The minimum distance of \(4x^{2}+y^{2}+4x-4y+5=0\) from the line \(-4x+y=3\) is??

options 1)2 \(\quad\) 2)0 \(\quad\) 3)1 \(\quad\) 4) \(\frac{1}{\sqrt{17}}\)

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## Comments

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TopNewest\(4x^2+y^2+4x-4y+5=0\)

Rewriting it, we get:

\(4x^2+4x+1+y^2-4y+4=0\).

\((2x+1)^2+(y-2)^2=0\).

Since, \(LHS\) is always non-negative, both the square terms are equal to \(0\).

This gives us \(x=\dfrac{-1}{2}\) and \(y=2\).

Now, we have to find the minimum distance between \((\dfrac{-1}{2},2)\) and the line \(-4x+y=3\) which in other words is our perpendicular distance between the point and the line.

Slope of the line \(-4x+y=3\) is equal to \(4\) and so the slope of the line perpendicular to \(-4x+y=3\) will be \(\dfrac{-1}{4}\) with \((\dfrac{-1}{2},2)\) lying on it because the product of the slopes of the \(2\) perpendicular lines is equal to \(-1\).

Using the point-slope formula, we can get the equation of the second line as \(2x+8y=15\).

Now, we have to find the intersection point of both the lines and then take the distance of the intersection point from our original point \((\dfrac{-1}{2},2)\).

Solving our pair of equations, we get \(x=\dfrac{-9}{34}\) and \(y=\dfrac{33}{17}\).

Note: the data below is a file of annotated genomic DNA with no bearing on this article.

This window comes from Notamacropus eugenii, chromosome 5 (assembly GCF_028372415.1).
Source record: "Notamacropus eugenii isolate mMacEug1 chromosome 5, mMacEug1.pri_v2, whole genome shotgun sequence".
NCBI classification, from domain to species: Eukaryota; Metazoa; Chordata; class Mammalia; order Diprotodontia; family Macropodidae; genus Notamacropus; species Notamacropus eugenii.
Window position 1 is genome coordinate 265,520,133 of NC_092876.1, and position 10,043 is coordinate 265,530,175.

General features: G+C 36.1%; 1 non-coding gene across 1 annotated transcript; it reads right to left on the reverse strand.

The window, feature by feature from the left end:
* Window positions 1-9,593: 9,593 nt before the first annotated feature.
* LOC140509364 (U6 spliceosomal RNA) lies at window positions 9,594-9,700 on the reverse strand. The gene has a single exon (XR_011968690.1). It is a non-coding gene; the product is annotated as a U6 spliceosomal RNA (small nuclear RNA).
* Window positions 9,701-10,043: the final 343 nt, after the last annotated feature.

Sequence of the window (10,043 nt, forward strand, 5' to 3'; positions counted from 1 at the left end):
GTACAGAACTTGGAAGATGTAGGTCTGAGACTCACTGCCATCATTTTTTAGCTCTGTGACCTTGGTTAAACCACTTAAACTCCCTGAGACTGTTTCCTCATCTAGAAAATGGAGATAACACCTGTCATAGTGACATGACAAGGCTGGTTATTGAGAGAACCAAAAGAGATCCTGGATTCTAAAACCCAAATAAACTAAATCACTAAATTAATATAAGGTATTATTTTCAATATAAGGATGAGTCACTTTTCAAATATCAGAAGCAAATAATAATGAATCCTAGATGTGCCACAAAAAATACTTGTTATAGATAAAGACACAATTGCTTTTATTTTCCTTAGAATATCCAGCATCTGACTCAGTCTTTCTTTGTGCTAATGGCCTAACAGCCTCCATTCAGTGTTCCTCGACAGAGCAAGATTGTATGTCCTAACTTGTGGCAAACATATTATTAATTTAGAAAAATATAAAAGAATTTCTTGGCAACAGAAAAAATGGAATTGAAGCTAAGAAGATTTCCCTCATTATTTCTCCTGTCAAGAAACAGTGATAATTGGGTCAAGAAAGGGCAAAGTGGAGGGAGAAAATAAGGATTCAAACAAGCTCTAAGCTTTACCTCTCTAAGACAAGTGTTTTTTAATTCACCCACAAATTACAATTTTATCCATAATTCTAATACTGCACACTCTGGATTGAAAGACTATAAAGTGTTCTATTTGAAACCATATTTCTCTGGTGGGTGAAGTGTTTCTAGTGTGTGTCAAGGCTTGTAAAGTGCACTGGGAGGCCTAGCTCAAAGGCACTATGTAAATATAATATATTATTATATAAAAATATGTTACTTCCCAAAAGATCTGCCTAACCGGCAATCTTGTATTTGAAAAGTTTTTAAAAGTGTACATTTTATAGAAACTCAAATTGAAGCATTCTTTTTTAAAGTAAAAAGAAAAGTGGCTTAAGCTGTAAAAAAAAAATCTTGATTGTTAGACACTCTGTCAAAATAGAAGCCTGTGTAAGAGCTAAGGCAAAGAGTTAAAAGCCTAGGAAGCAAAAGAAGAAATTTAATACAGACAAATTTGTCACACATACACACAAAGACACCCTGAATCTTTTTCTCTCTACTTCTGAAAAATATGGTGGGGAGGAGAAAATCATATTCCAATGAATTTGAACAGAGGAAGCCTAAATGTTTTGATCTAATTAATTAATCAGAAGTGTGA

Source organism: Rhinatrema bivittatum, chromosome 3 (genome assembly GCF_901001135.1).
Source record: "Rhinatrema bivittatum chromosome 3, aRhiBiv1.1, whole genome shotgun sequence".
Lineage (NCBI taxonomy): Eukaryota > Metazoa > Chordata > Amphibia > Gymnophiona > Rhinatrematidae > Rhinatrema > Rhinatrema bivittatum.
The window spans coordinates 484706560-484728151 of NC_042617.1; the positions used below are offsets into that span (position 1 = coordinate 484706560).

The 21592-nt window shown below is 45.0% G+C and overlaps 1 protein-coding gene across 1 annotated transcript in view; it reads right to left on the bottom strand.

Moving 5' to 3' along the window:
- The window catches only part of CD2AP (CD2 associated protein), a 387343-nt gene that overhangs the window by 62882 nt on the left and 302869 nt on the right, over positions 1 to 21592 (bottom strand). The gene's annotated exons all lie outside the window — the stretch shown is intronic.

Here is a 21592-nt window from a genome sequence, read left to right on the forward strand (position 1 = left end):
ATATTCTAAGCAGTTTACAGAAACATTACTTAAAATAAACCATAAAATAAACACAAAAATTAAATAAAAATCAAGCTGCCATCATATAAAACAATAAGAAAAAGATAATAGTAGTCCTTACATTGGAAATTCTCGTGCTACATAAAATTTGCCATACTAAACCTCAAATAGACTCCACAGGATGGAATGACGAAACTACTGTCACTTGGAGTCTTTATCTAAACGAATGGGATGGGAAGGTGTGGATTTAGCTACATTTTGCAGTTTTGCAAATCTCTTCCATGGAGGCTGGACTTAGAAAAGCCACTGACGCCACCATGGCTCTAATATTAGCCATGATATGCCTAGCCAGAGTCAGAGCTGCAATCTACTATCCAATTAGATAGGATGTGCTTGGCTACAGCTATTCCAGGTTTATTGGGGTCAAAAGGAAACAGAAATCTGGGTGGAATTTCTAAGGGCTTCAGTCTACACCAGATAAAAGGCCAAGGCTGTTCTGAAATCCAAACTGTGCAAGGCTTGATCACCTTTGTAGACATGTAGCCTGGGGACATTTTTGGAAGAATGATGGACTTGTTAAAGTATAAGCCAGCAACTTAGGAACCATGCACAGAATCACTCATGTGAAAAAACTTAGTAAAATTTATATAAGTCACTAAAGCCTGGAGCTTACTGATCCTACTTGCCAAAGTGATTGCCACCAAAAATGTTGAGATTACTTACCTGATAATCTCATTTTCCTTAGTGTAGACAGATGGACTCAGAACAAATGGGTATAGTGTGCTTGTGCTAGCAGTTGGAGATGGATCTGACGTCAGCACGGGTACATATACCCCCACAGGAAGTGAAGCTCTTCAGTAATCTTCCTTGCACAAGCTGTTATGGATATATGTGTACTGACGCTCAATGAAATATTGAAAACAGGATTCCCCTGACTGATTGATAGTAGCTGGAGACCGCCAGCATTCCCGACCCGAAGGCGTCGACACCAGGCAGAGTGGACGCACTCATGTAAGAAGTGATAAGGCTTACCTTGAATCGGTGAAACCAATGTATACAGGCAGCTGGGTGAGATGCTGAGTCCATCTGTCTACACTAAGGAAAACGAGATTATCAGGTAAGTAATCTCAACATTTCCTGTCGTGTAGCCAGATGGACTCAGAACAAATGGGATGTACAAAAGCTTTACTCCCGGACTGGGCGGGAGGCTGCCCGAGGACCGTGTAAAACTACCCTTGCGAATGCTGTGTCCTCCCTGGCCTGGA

Now, applying the Distance Formula between the points \((\dfrac{-1}{2},2)\) and \((\dfrac{-9}{34},\dfrac{33}{17})\), we get

\(\dfrac{1}{\sqrt{17}}\)as our answer.Log in to reply

Answer comes out to be 4. The above curve reduces to. (2x +1 )^2 + ( y-2)^2 =0.which implies x=-1/2 and y=2 whose perpendicular distance from given line turns out to be 1/(17)^0.5

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\(4x^{2}+y^{2}+4x-4y+5=0=(2x+1)^2 + (y-2)^2 \Rightarrow (x=\frac{-1}{2}\) , \( y=2)\)

Now find the perpendicular distance from the point P \( (\frac{-1}{2} , 2)\) to the curve \(-4x+y=3\) by using \( \frac{ax_1 + by_1 + c_1}{\sqrt{a^2+b^2}} = \dfrac{1}{\sqrt{17}}\)

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i dont have its answer, plz post ur method

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@Yash Singhal @rachit parikh @Saurabh Patil @Nishant Rai

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